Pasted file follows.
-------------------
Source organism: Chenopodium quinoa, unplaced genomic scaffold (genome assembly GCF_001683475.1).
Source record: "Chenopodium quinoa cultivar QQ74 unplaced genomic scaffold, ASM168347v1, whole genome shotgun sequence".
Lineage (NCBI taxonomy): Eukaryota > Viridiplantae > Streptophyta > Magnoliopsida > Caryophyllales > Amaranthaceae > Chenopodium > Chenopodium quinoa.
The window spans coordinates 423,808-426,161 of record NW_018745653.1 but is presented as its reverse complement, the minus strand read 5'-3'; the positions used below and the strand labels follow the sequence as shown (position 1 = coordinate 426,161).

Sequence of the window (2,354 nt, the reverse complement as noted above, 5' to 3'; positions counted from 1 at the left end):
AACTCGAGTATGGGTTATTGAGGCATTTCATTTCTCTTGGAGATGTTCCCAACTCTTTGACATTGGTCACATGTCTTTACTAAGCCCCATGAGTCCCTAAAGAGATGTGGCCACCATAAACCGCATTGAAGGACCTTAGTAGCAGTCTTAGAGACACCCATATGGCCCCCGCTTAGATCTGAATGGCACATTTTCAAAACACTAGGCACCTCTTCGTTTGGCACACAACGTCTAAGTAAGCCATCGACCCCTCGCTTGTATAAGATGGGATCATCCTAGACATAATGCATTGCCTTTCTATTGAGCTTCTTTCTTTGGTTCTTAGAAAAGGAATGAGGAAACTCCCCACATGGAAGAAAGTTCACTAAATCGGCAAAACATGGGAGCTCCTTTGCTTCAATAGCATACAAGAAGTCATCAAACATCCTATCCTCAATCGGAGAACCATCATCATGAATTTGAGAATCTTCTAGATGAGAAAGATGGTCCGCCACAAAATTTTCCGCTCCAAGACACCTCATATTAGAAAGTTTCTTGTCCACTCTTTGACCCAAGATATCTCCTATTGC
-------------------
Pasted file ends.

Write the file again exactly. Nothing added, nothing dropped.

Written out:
Source organism: Chenopodium quinoa, unplaced genomic scaffold (genome assembly GCF_001683475.1).
Source record: "Chenopodium quinoa cultivar QQ74 unplaced genomic scaffold, ASM168347v1, whole genome shotgun sequence".
Lineage (NCBI taxonomy): Eukaryota > Viridiplantae > Streptophyta > Magnoliopsida > Caryophyllales > Amaranthaceae > Chenopodium > Chenopodium quinoa.
The window spans coordinates 423,808-426,161 of record NW_018745653.1 but is presented as its reverse complement, the minus strand read 5'-3'; the positions used below and the strand labels follow the sequence as shown (position 1 = coordinate 426,161).

Sequence of the window (2,354 nt, the reverse complement as noted above, 5' to 3'; positions counted from 1 at the left end):
AACTCGAGTATGGGTTATTGAGGCATTTCATTTCTCTTGGAGATGTTCCCAACTCTTTGACATTGGTCACATGTCTTTACTAAGCCCCATGAGTCCCTAAAGAGATGTGGCCACCATAAACCGCATTGAAGGACCTTAGTAGCAGTCTTAGAGACACCCATATGGCCCCCGCTTAGATCTGAATGGCACATTTTCAAAACACTAGGCACCTCTTCGTTTGGCACACAACGTCTAAGTAAGCCATCGACCCCTCGCTTGTATAAGATGGGATCATCCTAGACATAATGCATTGCCTTTCTATTGAGCTTCTTTCTTTGGTTCTTAGAAAAGGAATGAGGAAACTCCCCACATGGAAGAAAGTTCACTAAATCGGCAAAACATGGGAGCTCCTTTGCTTCAATAGCATACAAGAAGTCATCAAACATCCTATCCTCAATCGGAGAACCATCATCATGAATTTGAGAATCTTCTAGATGAGAAAGATGGTCCGCCACAAAATTTTCCGCTCCAAGACACCTCATATTAGAAAGTTTCTTGTCCACTCTTTGACCCAAGATATCTCCTATTGC